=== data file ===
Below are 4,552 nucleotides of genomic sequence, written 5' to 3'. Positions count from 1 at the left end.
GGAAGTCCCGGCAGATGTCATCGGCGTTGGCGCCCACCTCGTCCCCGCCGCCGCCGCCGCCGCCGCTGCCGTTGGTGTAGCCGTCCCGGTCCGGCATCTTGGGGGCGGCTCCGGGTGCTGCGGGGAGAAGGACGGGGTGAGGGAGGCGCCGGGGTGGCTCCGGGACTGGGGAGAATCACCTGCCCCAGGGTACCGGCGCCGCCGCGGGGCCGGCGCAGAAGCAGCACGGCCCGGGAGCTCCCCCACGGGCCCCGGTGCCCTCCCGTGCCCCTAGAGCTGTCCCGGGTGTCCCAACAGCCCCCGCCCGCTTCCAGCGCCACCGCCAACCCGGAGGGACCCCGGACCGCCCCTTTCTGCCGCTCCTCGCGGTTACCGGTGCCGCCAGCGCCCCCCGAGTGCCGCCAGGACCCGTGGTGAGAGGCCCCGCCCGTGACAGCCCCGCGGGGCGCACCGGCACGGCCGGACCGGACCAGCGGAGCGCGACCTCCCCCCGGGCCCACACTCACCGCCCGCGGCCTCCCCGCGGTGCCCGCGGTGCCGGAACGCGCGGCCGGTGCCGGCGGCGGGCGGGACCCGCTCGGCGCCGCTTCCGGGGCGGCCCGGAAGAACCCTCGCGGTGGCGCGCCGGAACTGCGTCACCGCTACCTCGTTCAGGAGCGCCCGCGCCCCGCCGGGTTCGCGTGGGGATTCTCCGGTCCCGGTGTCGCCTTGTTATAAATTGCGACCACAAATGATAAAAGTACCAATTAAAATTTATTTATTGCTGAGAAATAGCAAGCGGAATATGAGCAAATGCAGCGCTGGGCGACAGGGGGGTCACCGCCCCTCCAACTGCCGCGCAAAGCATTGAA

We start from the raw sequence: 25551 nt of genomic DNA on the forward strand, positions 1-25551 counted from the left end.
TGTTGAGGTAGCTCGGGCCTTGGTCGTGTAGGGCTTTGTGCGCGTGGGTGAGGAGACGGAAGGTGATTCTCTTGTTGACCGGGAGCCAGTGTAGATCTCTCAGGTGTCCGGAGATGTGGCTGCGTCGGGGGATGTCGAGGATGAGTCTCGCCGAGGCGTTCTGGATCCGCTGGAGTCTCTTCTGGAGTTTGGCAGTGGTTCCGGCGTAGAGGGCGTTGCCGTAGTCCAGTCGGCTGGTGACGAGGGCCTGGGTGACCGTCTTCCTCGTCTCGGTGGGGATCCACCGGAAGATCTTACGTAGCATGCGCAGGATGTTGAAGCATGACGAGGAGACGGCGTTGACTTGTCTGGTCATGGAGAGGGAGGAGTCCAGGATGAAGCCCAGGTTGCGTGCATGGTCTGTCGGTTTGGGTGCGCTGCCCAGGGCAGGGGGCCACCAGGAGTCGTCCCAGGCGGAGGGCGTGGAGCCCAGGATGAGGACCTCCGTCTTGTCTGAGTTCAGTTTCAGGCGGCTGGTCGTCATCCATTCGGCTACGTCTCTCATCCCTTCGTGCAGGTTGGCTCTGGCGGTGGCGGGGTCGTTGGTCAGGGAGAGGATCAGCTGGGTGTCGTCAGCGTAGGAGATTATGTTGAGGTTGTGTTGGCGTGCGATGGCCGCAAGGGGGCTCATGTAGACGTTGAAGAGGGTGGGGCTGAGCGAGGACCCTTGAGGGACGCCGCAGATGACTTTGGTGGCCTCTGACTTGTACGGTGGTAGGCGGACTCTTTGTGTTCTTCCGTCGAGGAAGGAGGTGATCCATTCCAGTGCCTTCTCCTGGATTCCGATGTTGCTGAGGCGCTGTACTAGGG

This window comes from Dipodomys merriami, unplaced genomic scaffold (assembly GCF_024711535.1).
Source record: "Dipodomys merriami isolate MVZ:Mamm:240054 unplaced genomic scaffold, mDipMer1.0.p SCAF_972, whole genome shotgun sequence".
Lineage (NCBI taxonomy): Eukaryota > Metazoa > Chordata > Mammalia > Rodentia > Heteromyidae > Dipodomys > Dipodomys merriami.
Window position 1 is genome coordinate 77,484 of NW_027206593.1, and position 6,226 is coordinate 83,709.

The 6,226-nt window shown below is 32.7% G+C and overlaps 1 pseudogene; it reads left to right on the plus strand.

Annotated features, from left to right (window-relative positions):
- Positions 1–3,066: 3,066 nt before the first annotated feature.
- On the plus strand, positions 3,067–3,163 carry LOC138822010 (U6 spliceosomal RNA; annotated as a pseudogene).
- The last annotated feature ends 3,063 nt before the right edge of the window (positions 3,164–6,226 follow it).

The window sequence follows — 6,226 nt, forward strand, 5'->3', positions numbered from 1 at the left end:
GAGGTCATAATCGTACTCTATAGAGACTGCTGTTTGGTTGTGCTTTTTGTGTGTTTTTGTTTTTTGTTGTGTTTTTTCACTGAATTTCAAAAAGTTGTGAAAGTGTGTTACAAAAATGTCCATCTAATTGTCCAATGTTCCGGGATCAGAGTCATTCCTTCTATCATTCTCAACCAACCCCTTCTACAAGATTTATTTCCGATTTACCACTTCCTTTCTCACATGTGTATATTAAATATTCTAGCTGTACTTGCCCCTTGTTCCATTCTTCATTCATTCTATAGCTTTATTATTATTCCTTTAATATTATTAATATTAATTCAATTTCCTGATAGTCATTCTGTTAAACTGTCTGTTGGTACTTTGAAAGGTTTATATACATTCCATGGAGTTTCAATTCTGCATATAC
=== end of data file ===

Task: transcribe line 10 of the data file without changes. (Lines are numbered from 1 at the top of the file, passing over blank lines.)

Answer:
Annotated features, from left to right (window-relative positions):